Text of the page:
An extensive historical discussion can be found in Woit.
Many powerful theories in physics are described by Lagrangians which are invariant under certain symmetry transformation groups. When they are invariant under a transformation identically performed at every point in the space in which the physical processes occur, they are said to have a global symmetry. The requirement of local symmetry is much more strict than the requirement of global symmetry. In fact, a global symmetry is just a local symmetry whose group's parameters are fixed in space-time. This can be viewed as a generalization of the equivalence principle of general relativity in which each point in spacetime is allowed a choice of local reference (coordinate) frame. As in that situation, gauge "symmetries" reflect a redundancy in the description of a system. Historically, these ideas were first noticed in the context of classical electromagnetism and later in general relativity. However, the modern importance of gauge symmetries appeared in relativistic quantum mechanics of electrons (see discussions below). Today, gauge theories are useful in condensed matter, nuclear and high energy physics among other subfields.
Sometimes, the term 'gauge symmetry' is used in a more general sense to include any local symmetry, like for example, diffeomorphisms. This sense of the term will not be used in this article.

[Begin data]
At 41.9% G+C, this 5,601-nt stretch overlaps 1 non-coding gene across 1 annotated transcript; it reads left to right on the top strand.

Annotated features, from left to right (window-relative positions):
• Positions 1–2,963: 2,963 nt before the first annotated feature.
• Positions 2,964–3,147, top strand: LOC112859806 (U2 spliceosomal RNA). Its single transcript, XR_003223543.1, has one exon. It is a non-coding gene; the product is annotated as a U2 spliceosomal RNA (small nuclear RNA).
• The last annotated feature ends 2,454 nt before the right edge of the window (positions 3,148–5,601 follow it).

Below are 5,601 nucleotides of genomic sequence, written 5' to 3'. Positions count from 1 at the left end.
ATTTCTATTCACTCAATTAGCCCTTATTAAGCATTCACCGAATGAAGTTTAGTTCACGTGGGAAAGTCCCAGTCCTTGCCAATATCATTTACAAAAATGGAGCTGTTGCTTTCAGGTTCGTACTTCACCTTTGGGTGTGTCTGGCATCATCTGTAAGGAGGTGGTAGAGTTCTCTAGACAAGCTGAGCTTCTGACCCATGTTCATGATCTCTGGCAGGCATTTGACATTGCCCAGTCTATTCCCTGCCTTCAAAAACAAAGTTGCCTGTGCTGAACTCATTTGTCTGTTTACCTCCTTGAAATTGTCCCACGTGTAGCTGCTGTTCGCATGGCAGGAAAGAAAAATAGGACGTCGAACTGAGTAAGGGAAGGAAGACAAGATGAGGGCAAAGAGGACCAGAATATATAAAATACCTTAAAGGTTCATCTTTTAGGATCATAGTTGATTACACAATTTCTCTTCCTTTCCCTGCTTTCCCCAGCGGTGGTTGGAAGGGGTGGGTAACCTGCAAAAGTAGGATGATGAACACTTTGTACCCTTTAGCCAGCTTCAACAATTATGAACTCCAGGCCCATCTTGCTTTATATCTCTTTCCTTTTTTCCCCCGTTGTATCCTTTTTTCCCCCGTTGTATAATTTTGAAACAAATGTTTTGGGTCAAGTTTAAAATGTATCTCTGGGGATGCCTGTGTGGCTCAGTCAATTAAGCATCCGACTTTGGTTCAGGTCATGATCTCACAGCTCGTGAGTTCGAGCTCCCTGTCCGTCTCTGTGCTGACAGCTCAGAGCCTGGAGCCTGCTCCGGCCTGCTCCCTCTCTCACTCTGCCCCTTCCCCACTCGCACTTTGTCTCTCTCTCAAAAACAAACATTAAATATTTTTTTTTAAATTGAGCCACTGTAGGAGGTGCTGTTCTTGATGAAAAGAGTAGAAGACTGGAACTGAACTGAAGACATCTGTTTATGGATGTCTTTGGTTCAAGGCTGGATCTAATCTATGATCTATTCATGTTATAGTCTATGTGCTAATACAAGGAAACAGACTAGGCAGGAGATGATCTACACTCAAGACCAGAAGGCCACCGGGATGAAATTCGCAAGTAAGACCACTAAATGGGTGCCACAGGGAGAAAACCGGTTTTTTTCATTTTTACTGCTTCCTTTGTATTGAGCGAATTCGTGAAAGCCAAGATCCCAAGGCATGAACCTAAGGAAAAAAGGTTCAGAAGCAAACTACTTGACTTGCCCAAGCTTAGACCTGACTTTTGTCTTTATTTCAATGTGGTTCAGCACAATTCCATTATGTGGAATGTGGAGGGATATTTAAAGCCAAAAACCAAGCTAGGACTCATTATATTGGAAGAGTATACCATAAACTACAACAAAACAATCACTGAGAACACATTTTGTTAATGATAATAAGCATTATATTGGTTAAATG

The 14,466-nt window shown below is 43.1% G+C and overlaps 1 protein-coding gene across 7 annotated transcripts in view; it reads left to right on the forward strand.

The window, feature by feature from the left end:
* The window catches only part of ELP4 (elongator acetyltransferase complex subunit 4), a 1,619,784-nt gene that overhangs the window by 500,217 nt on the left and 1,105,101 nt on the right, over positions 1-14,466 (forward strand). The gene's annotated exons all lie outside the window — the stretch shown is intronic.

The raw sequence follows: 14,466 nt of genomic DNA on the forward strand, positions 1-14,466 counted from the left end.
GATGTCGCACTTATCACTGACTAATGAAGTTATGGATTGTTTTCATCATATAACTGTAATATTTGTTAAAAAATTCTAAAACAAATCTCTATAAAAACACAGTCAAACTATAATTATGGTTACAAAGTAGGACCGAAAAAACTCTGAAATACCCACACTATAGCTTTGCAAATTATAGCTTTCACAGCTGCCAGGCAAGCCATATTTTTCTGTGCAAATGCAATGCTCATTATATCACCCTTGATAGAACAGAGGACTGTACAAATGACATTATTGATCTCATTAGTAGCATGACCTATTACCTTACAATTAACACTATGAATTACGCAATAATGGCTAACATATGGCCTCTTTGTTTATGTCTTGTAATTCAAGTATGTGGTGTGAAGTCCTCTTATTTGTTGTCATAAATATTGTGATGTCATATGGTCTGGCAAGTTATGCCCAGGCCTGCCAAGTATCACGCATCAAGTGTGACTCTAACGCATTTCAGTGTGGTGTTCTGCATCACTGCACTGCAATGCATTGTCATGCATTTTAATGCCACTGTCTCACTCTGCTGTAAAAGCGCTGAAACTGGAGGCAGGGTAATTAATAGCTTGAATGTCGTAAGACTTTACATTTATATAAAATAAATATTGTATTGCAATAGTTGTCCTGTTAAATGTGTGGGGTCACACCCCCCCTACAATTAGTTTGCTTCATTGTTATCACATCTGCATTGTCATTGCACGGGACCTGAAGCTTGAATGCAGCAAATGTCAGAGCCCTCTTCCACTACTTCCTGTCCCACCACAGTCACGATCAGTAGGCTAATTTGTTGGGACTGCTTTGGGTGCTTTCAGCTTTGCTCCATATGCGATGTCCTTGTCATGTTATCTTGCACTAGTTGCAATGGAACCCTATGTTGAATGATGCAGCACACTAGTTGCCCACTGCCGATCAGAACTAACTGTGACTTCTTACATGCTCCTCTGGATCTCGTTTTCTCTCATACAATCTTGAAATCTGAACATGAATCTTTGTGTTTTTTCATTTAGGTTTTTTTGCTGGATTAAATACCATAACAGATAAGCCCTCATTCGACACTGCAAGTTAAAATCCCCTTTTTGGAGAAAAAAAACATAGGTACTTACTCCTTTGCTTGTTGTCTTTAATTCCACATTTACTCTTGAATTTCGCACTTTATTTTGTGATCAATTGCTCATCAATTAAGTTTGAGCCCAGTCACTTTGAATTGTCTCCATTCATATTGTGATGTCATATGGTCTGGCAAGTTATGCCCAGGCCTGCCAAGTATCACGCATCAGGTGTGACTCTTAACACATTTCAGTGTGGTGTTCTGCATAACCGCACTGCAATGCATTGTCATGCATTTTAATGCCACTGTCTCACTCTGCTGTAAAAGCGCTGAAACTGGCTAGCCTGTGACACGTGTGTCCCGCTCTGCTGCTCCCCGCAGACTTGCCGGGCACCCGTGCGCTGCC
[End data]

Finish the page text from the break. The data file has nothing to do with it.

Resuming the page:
Yang-Mills theories are a particular example of gauge theories with non-abelian symmetry groups specified by the Yang-Mills action (Other gauge theories with a non-abelian gauge symmetry also exist, e.g., the Chern-Simons model).
There is a certain inaccuracy in the way the term symmetry is used in some physics literature, especially in more elementary books about elementary particles and field theory. In (quantum) physics, symmetry is a transformation between physical states that preserves the expectation values of all observables O (in particular the Hamiltonian). S: |φ> → |ψ> = S|φ>; |<ψ|O|ψ>|2=|<φ|O|φ>|2. The usual formulation of physics theories uses fields, which sometimes are not physical quantities. Such are the gauge fields (fiber bundle connections for the mathematicians), which provide a redundant but convenient description of the physical degrees of freedom. The gauge (local) "symmetries" are a reflection of this redundancy. The physical quantities are certain equivalence classes of gauge fields. An analogy can be made with the construction of the real numbers. We can use sequences of rational numbers that have the same limit. Of course, each real number is represented by infinitely many such sequences. We can choose a particular well-defined sequence to represent the real number. This corresponds to the procedure of 'gauge fixing' in gauge theories. The fact that gauge fields are not physical degrees of freedom becomes very clear when we try to quantize them. Then we are forced to work in one way or another with the physical quantities by removing the redundancy (the gauge symmetry). Another important illustration of the problem with the gauge “symmetries” is when we have anomalies. By definition these are symmetries which exist in the classical system, but not in its quantum counterpart. Anomalies are quite usual and also an experimental fact — for example, the axial anomaly in the strong interactions (broken symmetries). However, because gauge symmetries are not symmetries, gauge anomalies are not something that just complicates a proposed quantum theory but something that kills it, i.e. there are no gauge "anomalies", because such theories don't exist. This is why having the exact relation between the number of flavours and quark colours in the Standard model is so important — otherwise there is a gauge anomaly and the theory does not exist. For the same reason, string theories are defined in 10 dimensions. Only then do the anomalies cancel.